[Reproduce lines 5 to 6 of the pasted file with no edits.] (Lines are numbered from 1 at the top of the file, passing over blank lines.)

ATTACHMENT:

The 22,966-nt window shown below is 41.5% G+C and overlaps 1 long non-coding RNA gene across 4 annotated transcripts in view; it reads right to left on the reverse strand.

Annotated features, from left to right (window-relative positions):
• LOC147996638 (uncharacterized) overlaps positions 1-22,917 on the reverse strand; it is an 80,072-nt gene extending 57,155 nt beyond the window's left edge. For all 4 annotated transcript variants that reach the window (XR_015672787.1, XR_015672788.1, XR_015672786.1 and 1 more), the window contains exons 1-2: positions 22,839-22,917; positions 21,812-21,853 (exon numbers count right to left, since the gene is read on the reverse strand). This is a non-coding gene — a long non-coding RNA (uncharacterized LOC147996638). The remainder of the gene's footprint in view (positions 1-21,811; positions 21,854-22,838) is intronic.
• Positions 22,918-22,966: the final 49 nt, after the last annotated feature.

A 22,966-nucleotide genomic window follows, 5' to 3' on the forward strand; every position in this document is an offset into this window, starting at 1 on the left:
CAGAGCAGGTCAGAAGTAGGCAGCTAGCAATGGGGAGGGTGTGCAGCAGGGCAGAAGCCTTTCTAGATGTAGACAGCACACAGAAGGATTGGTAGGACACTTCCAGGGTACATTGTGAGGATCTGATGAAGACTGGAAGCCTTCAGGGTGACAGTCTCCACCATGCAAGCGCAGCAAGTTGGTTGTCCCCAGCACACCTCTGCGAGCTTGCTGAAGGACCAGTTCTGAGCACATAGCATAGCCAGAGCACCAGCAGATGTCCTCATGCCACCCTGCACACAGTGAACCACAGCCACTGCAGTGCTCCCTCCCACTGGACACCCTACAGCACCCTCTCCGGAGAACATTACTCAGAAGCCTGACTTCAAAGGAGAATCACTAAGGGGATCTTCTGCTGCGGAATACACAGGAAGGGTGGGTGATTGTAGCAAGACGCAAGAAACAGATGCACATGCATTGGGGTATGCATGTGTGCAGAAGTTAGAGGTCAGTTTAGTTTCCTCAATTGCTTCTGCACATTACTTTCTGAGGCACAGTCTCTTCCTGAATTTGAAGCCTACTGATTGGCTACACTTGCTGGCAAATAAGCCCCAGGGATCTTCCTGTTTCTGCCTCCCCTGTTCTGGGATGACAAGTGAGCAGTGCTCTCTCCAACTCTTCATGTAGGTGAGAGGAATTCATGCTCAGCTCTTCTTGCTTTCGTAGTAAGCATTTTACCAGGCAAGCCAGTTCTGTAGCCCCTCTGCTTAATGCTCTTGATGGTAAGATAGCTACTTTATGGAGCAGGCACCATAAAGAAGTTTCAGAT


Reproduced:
A 22,966-nucleotide genomic window follows, 5' to 3' on the forward strand; every position in this document is an offset into this window, starting at 1 on the left:
CAGAGCAGGTCAGAAGTAGGCAGCTAGCAATGGGGAGGGTGTGCAGCAGGGCAGAAGCCTTTCTAGATGTAGACAGCACACAGAAGGATTGGTAGGACACTTCCAGGGTACATTGTGAGGATCTGATGAAGACTGGAAGCCTTCAGGGTGACAGTCTCCACCATGCAAGCGCAGCAAGTTGGTTGTCCCCAGCACACCTCTGCGAGCTTGCTGAAGGACCAGTTCTGAGCACATAGCATAGCCAGAGCACCAGCAGATGTCCTCATGCCACCCTGCACACAGTGAACCACAGCCACTGCAGTGCTCCCTCCCACTGGACACCCTACAGCACCCTCTCCGGAGAACATTACTCAGAAGCCTGACTTCAAAGGAGAATCACTAAGGGGATCTTCTGCTGCGGAATACACAGGAAGGGTGGGTGATTGTAGCAAGACGCAAGAAACAGATGCACATGCATTGGGGTATGCATGTGTGCAGAAGTTAGAGGTCAGTTTAGTTTCCTCAATTGCTTCTGCACATTACTTTCTGAGGCACAGTCTCTTCCTGAATTTGAAGCCTACTGATTGGCTACACTTGCTGGCAAATAAGCCCCAGGGATCTTCCTGTTTCTGCCTCCCCTGTTCTGGGATGACAAGTGAGCAGTGCTCTCTCCAACTCTTCATGTAGGTGAGAGGAATTCATGCTCAGCTCTTCTTGCTTTCGTAGTAAGCATTTTACCAGGCAAGCCAGTTCTGTAGCCCCTCTGCTTAATGCTCTTGATGGTAAGATAGCTACTTTATGGAGCAGGCACCATAAAGAAGTTTCAGAT